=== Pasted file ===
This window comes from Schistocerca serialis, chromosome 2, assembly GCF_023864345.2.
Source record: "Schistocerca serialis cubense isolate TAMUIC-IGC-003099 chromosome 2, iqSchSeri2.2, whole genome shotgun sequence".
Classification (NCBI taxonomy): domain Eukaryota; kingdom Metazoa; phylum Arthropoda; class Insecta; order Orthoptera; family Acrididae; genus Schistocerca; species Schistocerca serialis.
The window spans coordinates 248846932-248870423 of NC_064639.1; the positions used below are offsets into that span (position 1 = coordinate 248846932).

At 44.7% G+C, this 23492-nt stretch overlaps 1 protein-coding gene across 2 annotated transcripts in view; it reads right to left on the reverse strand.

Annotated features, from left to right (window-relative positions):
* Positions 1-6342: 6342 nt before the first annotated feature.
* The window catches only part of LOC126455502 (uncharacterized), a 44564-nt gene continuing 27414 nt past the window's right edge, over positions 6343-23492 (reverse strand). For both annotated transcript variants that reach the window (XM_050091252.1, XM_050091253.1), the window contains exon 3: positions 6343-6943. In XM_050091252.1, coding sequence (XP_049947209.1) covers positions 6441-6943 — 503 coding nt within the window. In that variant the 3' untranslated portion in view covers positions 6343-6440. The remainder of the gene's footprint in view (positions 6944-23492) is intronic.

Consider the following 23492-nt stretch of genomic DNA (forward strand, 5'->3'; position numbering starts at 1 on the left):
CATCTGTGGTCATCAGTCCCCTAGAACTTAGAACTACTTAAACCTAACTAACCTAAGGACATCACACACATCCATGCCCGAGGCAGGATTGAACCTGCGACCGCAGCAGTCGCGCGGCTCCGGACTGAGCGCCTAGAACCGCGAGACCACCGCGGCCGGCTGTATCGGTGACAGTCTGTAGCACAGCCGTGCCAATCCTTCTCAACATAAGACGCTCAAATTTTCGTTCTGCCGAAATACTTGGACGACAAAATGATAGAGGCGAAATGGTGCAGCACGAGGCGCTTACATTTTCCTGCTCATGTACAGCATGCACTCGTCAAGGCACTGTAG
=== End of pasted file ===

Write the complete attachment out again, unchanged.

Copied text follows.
This window comes from Schistocerca serialis, chromosome 2, assembly GCF_023864345.2.
Source record: "Schistocerca serialis cubense isolate TAMUIC-IGC-003099 chromosome 2, iqSchSeri2.2, whole genome shotgun sequence".
Classification (NCBI taxonomy): domain Eukaryota; kingdom Metazoa; phylum Arthropoda; class Insecta; order Orthoptera; family Acrididae; genus Schistocerca; species Schistocerca serialis.
The window spans coordinates 248846932-248870423 of NC_064639.1; the positions used below are offsets into that span (position 1 = coordinate 248846932).

At 44.7% G+C, this 23492-nt stretch overlaps 1 protein-coding gene across 2 annotated transcripts in view; it reads right to left on the reverse strand.

Annotated features, from left to right (window-relative positions):
* Positions 1-6342: 6342 nt before the first annotated feature.
* The window catches only part of LOC126455502 (uncharacterized), a 44564-nt gene continuing 27414 nt past the window's right edge, over positions 6343-23492 (reverse strand). For both annotated transcript variants that reach the window (XM_050091252.1, XM_050091253.1), the window contains exon 3: positions 6343-6943. In XM_050091252.1, coding sequence (XP_049947209.1) covers positions 6441-6943 — 503 coding nt within the window. In that variant the 3' untranslated portion in view covers positions 6343-6440. The remainder of the gene's footprint in view (positions 6944-23492) is intronic.

Consider the following 23492-nt stretch of genomic DNA (forward strand, 5'->3'; position numbering starts at 1 on the left):
CATCTGTGGTCATCAGTCCCCTAGAACTTAGAACTACTTAAACCTAACTAACCTAAGGACATCACACACATCCATGCCCGAGGCAGGATTGAACCTGCGACCGCAGCAGTCGCGCGGCTCCGGACTGAGCGCCTAGAACCGCGAGACCACCGCGGCCGGCTGTATCGGTGACAGTCTGTAGCACAGCCGTGCCAATCCTTCTCAACATAAGACGCTCAAATTTTCGTTCTGCCGAAATACTTGGACGACAAAATGATAGAGGCGAAATGGTGCAGCACGAGGCGCTTACATTTTCCTGCTCATGTACAGCATGCACTCGTCAAGGCACTGTAG